Muawia Barazangi, ‘soul’ of geological sciences, dies at 80


Muawia Barazangi, professor emeritus of earth and atmospheric sciences, died March 30 in Ithaca at the age of 80.

Barazangi arrived at Cornell in 1972 as part of the rebirth of geological sciences in the College of Engineering. After receiving a Ph.D. in seismology from Columbia University, he became a senior scientist at Cornell and attained the rank of professor in 1998. He was awarded emeritus status upon his retirement from him in 2009.

“He was a major contributor to, and often the spice in, the new department’s rapid development into a leading international research institution,” said Larry Brown, the Sidney Kaufman Professor in Geophysics. “He was a wonderful mentor, a cherished colleague, a dear friend and – in many ways – the soul of geological sciences at Cornell.”

Barazangi’s most renowned research at Cornell was on seismotectonics at regional and global scales, including seismicity of the earth, geometry and structure of subducted plates at converging plate boundaries, intraplate structure and tectonic activities, active continental collisions zones, historical earthquakes, paleoseismology and trenching of active faults, and evaluation and assessment of earthquake hazard. He also initiated and participated in the development of a comprehensive Geographic Information System for the Middle East and North Africa.

“Muawia’s research in mapping on the deep earthquakes of western South America is one of the observational cornerstones of modern plate tectonics theory,” Brown said. “His extensive work by him on the geology and geophysics of North Africa and Middle East is now the foundation of both academic research and resource exploration for this area.”

Aside from his research, Barazangi made a lasting impact by mentoring students and junior faculty, said Matthew Pritchard, professor of earth and atmospheric sciences.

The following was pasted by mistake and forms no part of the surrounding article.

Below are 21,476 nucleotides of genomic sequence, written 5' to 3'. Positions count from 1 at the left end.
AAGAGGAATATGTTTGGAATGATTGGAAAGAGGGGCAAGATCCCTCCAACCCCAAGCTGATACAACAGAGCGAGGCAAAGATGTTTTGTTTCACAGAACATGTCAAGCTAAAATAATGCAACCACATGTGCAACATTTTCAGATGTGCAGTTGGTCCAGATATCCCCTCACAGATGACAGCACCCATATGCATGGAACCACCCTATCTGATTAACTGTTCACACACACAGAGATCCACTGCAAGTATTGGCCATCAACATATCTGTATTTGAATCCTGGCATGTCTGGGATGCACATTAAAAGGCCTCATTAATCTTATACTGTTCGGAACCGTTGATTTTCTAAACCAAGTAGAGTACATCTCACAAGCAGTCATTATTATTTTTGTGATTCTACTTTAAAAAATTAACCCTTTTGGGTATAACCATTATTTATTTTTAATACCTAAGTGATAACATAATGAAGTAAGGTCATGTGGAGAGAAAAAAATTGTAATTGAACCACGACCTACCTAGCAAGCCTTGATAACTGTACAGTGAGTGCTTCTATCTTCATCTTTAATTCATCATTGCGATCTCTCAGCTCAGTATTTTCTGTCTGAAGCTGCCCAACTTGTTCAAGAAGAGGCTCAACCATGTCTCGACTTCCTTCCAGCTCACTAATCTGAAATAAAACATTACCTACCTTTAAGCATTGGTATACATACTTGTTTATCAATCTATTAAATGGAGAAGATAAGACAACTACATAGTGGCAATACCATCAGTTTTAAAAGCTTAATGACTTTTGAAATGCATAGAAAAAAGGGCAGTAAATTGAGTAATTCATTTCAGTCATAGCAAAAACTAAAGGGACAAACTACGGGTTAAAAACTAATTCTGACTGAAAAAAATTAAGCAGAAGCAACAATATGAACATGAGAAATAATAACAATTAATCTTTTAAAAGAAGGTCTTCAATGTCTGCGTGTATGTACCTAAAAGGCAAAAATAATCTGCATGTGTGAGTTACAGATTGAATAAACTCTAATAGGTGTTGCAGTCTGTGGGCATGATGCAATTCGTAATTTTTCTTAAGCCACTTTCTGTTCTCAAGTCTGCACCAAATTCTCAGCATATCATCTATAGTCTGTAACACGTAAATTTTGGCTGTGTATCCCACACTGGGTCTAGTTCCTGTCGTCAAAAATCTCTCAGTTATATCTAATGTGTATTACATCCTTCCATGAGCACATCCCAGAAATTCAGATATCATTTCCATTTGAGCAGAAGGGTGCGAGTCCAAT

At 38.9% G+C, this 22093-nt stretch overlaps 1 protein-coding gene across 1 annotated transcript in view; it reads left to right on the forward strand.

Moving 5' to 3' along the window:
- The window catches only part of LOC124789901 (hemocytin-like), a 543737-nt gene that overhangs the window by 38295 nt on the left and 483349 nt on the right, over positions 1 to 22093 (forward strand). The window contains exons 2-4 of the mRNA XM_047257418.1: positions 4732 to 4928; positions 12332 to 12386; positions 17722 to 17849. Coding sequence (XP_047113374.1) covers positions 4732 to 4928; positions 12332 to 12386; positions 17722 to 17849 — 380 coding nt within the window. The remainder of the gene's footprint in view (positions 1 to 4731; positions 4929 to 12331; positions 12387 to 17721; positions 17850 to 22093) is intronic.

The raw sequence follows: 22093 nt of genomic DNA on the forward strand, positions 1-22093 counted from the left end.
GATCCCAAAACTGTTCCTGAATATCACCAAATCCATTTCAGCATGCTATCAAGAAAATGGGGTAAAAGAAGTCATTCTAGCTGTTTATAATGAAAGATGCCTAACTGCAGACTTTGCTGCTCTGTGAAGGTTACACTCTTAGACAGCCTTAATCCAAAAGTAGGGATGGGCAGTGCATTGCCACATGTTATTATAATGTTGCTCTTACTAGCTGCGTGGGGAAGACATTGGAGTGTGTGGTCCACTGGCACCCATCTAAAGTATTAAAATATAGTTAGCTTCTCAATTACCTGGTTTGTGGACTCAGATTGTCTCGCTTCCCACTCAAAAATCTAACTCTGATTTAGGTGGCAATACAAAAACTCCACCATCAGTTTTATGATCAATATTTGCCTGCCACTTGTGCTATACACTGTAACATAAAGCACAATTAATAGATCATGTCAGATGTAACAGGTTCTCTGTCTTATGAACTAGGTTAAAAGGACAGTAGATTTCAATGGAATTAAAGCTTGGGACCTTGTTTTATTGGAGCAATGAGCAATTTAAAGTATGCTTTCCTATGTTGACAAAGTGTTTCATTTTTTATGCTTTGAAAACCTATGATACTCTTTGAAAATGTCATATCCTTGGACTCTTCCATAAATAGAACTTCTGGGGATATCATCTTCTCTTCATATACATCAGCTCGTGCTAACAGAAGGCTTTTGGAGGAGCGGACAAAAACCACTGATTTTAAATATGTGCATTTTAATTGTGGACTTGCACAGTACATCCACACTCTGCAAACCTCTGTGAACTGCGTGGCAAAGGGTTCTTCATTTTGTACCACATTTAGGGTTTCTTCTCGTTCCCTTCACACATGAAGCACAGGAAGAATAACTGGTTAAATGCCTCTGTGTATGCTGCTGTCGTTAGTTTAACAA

“I have cared in so many ways,” Pritchard said. “Muawia could always be counted to come to student seminars and ask thoughtful questions and work with students to improve their presentations. He had an infectious sense of humor that often involved him saying that ‘You can yet be turned into a seismologist.'”

Barazangi helped train countless graduate students, research staff and scientists, mentoring them in dealing with the probabilities of earthquakes in order to raise awareness among officials and environmentalists about the risks and the imperative of enacting building codes. He also mentored researchers in analyzing data and writing scientific reports, helping them to author and co-author more than 130 research papers in numerous scientific journals and monographs.

“Professor Barazangi was one of our department’s most prominent scholars,” said Geoff Abers, the William and Katherine Snee Professor in Geological Sciences and the chair of the Department of Earth and Atmospheric Sciences. “He was also a warm, deeply caring individual who made an impact on many people’s lives. He will be missed.”

Barazangi is survived by his wife, Nimat Hafez Barazangi, Ph.D. ’88; and his daughter by him, Nobl Barazangi ’94.

Patrick Gillespie is a communications specialist for the College of Engineering.

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